Me standingagainst the railing of the Bua Tong Sticky Waterfalls just outside of Chiang Mai in Thailand.
I love scooter adventures to places like Sticky Falls, a great half-day trip for your Chiang Mai itinerary!

What to do in Chiang Mai in 3 days: Build Your Own Chiang Mai Itinerary

This 3-day Chiang Mai itinerary is intended as a guideline to inspire your own personal adventure. So, feel free to mix, match, and modify this plan to suit your interests and pace. 

We’ve already talked about Doi Suthep, cooking classes, food tours, hiking the Monk’s Trail, kayaking on the Ping River, visiting Elephant Nature Park, seeing a cabaret or boxing match, and eating at the night markets. 

Here are more fun things to include on your Chiang Mai itinerary:

1. Take a Day Trip:  Chiang Mai is surrounded by beautiful nature and fascinating cultural sites, perfect for a day trip. Consider visiting the Doi Inthanon National Park to visit the highest peak in Thailand. Or if you want to go somewhere few international tourists go, head to the small town of Chiang Dao – it’s just 1.5 hours from Chiang Mai and surrounded by jungle.

2. Visit the Sticky Waterfall: A unique natural marvel where you can literally walk up the waterfall without slipping, thanks to the mineral deposits. I organized a fun scooter adventure with other expats, and we made a couple of stops along the way. It was one of my top adventures in Chiang Mai!

3. Visit Mueang Mai Market: Thailand’s flavorful tropical fruits can be best savored in Chiang Mai at the vibrant Mueang Mai Market. This wet market is an authentic local experience—I hardly ever see any tourists here. Try exotic fruits like mangosteen, durian, and dragonfruit. The Mueang Mai Market is open daily from 6 AM to 7 PM, with early mornings offering the freshest picks.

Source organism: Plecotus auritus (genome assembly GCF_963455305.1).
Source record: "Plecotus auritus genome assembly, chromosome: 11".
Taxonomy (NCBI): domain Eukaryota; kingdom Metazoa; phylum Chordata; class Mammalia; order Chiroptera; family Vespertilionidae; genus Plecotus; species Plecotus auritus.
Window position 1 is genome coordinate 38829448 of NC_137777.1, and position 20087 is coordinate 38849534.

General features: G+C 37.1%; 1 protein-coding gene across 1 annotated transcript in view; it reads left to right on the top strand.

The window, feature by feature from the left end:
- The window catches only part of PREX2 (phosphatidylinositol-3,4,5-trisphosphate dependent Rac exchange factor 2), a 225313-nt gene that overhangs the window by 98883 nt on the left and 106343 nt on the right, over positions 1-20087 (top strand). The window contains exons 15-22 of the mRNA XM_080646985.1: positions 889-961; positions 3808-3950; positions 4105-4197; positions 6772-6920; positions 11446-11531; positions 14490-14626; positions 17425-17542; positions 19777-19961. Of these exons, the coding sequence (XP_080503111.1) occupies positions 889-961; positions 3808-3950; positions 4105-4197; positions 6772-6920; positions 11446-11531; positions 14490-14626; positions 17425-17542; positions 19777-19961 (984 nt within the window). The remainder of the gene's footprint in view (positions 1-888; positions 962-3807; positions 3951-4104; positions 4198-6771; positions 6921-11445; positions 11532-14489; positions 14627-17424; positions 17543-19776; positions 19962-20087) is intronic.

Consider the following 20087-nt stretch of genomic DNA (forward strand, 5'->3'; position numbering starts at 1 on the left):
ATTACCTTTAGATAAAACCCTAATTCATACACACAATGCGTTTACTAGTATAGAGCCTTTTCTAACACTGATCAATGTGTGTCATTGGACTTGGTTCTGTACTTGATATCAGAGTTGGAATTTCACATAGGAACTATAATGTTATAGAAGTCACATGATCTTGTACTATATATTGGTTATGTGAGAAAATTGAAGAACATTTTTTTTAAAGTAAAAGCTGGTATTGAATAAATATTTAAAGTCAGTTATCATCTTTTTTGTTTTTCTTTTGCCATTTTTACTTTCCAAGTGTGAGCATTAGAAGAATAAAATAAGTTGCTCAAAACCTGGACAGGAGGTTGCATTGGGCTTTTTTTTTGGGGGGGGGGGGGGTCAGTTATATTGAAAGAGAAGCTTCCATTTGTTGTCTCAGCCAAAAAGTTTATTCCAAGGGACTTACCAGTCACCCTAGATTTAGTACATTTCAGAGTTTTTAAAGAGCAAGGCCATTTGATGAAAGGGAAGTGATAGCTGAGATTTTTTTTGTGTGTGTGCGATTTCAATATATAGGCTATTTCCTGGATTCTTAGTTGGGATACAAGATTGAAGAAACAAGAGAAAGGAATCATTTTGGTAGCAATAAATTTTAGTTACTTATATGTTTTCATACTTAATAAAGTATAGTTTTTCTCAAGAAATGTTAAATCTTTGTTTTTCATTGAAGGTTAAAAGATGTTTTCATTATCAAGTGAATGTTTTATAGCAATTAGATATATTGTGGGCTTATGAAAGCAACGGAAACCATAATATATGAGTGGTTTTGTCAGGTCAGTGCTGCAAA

4. Take a Yoga Class: Chiang Mai is a yoga haven with tons of studios. Many tourists don’t know that there’s free yoga at Nong Buak Hard Park most days (not every day) at 8 am. You can rent a mat for 15 baht if you don’t have your own. Check their Facebook page for more info.

5. Learn to Meditate:   Another popular activity in Chiang Mai is to learn how to meditate or deepen your practice. Many temples and meditation centers, such as the famous Wat Phra That Doi Suthep, offer courses or retreats. My friend spent 3 days at this meditation retreat in the mountains surrounding Chiang Mai and loved it so much that she decided to stay longer as a volunteer!

6. Chat With a Monk: Want to learn more about Buddhism and Thai culture? Many temples offer free “Monk Chats” where you can sit down with a monk and ask them questions. It’s a great way to gain insight into the local way of life.

7. Celebrate Songkran Festival: I am excited to celebrate my first Songthan this year in Chiang Mai! Songkran is the Thai New Year, usually falling in April, and is celebrated by a huge water fight throughout the city. Be ready to get wet and join in on the fun! 

8. Other Festivals: It’s not just Songkran; Chiang Mai is famous for its vibrant festivals, which are as diverse as they are colorful. One that particularly stands out is the Chiang Mai Flower Festival. Held in February, the city transforms into a vibrant burst of colors when the temperate flowers fully bloom. Another must-visit is the Yi Peng Lantern Festival, an annual event in November. Thousands of lanterns float up into the night sky, creating a spectacle of light and color. 

9. Cool Off in Shopping Malls: If you need a break from the heat, head to one of Chiang Mai’s shopping malls for some air-conditioned relief. Some popular options include Central Festival (huge) and Maya Lifestyle Shopping Center (near Nimman). Catch a movie or find amazing food courts where you can try Thai dishes at affordable prices.

10. Go On a Scooter Adventure:  There’s no better way to explore the surrounding areas of Chiang Mai than on a scooter (if you’re qualified)! You can rent one for as low as $5 USD per day and venture out to nearby temples, waterfalls, and hidden gems off the beaten path. Make sure to have an international driver’s permit with a motorcycle designation and always wear a helmet.